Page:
Territory Alliance also says it will provide $5 million in seed funding to establish a medicinal cannabis industry in the NT and will legalise and regulate vaping, as part of efforts to have the lowest smoking rates in the nation in five years’ time.

Aboriginal affairs

All three main political parties say they support the development of a treaty or treaties with Aboriginal people in the NT.

The extent of that support is yet to be tested — consultations are still at an early stage, with the Treaty Commission not due to deliver a final report until 2022.

In the meantime, both the CLP and Territory Alliance have promised to honour the Local Decision-Making Agreements signed by Labor over its term.

North east Arnhem Land independent Yingiya Mark Guyula successfully campaigned on the issue of treaty in the 2016 election and says he will continue to advocate for “genuine” agreements.

Mr Guyula is also advocating for the resourcing of Yolngu authorities for policing and managing community disputes, decentralisation of the Northern Land Council’s decision making, regional control of bilingual school curriculums, support for homelands and fair negotiations with mining companies leaving Nhulunbuy and Groote Eylandt.

Labor has promised to update its Aboriginal Affairs Strategy to incorporate the new Closing the Gap targets.

Territory Alliance says within 100 days of winning office, it will set up a Chief Minister’s Aboriginal Reference Group, a body that would advise on how a Voice to the NT Parliament could work.

The Alliance says it would also immediately “strengthen” the Treaty Commissioner’s office but provides no further detail.

The CLP has promised to develop an Aboriginal community-controlled peak housing body and to create models where tenancy management and maintenance is performed in communities.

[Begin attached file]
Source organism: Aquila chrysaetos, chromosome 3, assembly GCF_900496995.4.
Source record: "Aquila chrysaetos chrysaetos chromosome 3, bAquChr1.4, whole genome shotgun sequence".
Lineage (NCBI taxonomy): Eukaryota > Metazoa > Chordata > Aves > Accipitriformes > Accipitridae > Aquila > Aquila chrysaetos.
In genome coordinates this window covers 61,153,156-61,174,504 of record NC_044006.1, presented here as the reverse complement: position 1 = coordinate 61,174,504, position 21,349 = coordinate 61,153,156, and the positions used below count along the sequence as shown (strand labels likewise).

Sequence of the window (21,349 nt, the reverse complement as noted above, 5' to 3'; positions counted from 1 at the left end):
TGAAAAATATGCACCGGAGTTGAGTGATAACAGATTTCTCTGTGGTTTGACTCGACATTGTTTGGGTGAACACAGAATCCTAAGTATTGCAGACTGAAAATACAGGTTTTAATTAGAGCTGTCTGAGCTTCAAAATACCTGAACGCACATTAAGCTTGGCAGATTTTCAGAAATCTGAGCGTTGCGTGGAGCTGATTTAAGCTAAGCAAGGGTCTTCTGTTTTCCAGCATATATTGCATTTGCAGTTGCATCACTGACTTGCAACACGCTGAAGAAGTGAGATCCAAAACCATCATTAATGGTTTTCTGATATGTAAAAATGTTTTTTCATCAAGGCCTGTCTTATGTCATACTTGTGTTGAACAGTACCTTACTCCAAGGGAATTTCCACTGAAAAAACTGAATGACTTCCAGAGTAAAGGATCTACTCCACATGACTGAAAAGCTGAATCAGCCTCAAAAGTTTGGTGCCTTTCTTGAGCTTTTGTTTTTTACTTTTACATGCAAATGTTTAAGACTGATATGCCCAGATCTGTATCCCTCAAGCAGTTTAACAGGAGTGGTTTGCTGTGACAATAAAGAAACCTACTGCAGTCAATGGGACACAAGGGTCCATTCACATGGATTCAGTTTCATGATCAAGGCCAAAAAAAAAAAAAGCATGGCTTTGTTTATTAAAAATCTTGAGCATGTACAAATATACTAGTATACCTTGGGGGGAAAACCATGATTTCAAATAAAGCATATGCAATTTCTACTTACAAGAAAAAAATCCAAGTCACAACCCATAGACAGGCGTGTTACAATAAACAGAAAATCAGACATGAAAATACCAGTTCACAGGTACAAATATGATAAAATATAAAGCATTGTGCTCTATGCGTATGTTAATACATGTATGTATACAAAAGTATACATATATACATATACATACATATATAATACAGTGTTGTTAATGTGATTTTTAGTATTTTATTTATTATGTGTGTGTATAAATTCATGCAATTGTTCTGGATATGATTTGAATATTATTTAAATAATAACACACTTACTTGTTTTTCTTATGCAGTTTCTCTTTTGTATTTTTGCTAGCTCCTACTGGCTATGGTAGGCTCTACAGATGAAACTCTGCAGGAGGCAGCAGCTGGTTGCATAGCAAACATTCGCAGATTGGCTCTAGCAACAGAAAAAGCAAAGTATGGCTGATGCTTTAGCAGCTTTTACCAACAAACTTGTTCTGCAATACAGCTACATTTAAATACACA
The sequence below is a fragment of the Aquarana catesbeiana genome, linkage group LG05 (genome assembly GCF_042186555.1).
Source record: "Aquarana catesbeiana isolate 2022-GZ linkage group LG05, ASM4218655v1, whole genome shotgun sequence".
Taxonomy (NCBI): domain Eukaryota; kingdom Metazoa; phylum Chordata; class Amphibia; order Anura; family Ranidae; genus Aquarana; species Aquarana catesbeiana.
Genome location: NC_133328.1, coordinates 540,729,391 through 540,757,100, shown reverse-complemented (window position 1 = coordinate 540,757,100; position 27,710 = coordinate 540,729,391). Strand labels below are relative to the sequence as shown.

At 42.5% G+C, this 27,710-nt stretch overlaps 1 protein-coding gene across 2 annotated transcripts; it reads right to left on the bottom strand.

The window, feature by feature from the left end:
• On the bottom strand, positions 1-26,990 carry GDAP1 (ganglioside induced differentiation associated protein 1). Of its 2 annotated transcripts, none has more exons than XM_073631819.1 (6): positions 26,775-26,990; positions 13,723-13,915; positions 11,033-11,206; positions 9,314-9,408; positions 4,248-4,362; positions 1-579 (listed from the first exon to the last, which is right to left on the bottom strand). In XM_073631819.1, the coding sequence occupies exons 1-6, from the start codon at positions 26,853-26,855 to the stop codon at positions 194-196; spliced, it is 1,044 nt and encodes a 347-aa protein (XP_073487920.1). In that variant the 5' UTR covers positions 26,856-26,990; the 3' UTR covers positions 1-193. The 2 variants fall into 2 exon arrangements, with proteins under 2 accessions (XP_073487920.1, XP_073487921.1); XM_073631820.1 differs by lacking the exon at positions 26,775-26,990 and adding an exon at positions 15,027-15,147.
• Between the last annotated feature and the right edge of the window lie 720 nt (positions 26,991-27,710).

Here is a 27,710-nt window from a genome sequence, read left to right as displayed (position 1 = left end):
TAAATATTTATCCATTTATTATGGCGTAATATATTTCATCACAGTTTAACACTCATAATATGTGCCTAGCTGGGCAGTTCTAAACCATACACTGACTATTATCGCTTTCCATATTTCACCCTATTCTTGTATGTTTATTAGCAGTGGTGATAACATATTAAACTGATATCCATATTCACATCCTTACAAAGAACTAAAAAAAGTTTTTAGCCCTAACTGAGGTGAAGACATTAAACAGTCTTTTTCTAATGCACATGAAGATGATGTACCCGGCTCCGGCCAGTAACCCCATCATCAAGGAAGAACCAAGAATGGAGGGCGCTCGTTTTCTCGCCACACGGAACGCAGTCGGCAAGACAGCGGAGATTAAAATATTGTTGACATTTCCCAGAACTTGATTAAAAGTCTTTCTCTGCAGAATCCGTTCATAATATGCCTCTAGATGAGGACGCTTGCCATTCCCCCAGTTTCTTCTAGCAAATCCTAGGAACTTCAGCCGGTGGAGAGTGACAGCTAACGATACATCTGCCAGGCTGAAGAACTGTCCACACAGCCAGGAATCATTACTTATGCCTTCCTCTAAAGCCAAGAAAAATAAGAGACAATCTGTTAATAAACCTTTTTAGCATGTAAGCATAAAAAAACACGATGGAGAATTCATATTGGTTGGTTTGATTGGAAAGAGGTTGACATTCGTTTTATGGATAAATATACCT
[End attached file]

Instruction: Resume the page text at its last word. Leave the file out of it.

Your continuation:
The CLP says it will work with land councils and traditional owners to publish a prospectus of development opportunities across the Aboriginal estate.

Regional and remote

On remote housing, the CLP says it would continue with Labor’s $1.1 billion ten-year housing fund and has promised to develop an Aboriginal community-controlled peak housing body.

Territory Alliance says it commits to working with the Commonwealth to meet the housing sector’s call for 250 net additional urban social and affordable homes over the next four years.

Alliance leader Terry Mills says he would elevate the agriculture portfolio to the Chief Minister if he wins office and has promised to focus on diversification of pastoral leases.

Territory Alliance has also promised $10 million for a cotton processing facility in the Katherine region, while the CLP has promised to “facilitate” the project’s construction.

The CLP has also promised money for a new cattle industry marketing strategy and $250,000 for a farming business case around Gunn Point.

Arts and recreation

The creative industries inject $735 million into the NT economy each year and employ 2400 people, according to the first strategy for the NT sector released in June.

Labor says it will support the development of an industry body and has promised to fund a feasibility study into a local textile manufacturing hub.

Negotiations have stalled on Labor’s bid to build a $50 million National Aboriginal Art Gallery in Alice Springs, with the Government unable to secure its preferred site at Anzac Oval.

Territory Alliance says it will lock in a different site for the gallery within 100 days of winning government but is still exploring alternatives.

The CLP says it will build the institution at the Alice Springs Desert Park as a “first priority”.

The Opposition has also committed $4 million to revamp the Katherine Museum.